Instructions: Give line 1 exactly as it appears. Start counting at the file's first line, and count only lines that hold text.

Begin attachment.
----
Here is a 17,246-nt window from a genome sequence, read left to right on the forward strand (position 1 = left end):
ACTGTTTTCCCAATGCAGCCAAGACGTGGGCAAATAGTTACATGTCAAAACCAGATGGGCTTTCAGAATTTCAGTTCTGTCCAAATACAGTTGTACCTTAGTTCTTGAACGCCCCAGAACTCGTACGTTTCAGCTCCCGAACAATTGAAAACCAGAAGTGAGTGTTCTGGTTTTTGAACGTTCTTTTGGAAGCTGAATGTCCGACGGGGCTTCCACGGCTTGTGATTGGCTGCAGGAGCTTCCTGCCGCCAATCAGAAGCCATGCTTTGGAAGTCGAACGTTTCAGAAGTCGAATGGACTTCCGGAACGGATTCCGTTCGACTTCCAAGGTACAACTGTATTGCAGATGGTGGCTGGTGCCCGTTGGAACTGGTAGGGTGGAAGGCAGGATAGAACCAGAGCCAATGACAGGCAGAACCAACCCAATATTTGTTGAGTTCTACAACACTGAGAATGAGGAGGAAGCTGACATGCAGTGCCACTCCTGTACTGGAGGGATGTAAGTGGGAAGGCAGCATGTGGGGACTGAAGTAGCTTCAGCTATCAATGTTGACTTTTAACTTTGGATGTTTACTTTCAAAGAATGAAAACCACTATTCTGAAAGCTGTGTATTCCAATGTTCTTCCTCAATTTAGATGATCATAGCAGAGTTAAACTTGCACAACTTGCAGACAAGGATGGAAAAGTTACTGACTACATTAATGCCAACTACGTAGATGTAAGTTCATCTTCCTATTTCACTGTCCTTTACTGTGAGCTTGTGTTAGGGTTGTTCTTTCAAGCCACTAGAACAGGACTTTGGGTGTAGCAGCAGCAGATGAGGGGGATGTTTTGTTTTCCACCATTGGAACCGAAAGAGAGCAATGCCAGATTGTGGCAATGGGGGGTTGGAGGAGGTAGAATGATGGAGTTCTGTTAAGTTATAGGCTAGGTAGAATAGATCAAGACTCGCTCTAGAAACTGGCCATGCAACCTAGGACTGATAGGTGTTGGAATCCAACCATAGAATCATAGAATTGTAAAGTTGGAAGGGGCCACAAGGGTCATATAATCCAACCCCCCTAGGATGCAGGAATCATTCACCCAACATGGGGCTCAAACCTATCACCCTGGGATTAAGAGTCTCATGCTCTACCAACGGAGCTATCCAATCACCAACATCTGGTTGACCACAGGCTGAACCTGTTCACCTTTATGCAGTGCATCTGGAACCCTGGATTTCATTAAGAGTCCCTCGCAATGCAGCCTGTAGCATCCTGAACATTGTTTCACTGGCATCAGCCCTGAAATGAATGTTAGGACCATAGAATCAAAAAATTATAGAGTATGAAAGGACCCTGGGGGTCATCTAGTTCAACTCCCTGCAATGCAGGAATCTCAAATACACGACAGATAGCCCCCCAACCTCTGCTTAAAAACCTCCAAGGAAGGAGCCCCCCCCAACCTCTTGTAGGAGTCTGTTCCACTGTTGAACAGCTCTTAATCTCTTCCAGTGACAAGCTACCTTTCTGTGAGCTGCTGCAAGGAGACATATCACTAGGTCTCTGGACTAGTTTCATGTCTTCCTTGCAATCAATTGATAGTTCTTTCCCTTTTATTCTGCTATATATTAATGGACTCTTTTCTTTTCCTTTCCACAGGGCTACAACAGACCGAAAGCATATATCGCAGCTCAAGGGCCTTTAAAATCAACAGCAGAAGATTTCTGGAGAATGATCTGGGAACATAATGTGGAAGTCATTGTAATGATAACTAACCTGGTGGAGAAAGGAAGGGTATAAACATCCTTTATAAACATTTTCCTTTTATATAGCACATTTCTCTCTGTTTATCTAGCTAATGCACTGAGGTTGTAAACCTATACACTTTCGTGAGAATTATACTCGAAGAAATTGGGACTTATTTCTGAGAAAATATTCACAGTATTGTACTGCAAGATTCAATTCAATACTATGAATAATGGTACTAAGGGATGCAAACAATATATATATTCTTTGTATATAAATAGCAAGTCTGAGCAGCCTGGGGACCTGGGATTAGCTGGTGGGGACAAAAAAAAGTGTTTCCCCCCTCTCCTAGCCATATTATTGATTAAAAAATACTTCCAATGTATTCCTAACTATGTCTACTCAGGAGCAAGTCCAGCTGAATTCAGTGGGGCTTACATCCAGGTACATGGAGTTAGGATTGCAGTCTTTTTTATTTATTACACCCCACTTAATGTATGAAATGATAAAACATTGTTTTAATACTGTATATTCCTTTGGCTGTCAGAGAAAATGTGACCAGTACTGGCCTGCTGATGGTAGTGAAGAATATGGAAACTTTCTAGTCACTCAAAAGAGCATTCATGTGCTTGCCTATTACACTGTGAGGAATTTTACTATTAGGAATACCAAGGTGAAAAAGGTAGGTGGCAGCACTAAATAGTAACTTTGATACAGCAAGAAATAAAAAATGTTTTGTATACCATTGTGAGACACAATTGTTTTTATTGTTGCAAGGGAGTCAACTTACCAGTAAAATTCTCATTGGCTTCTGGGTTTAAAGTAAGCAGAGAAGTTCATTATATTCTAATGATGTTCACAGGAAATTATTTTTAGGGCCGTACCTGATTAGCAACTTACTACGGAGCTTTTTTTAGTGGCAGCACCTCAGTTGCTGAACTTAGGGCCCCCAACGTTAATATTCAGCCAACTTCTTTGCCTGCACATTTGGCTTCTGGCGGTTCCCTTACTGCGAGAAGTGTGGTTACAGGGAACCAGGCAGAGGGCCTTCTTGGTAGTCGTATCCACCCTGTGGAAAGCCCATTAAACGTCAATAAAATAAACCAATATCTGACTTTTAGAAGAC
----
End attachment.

Here is a 17,246-nt window from a genome sequence, read left to right on the forward strand (position 1 = left end):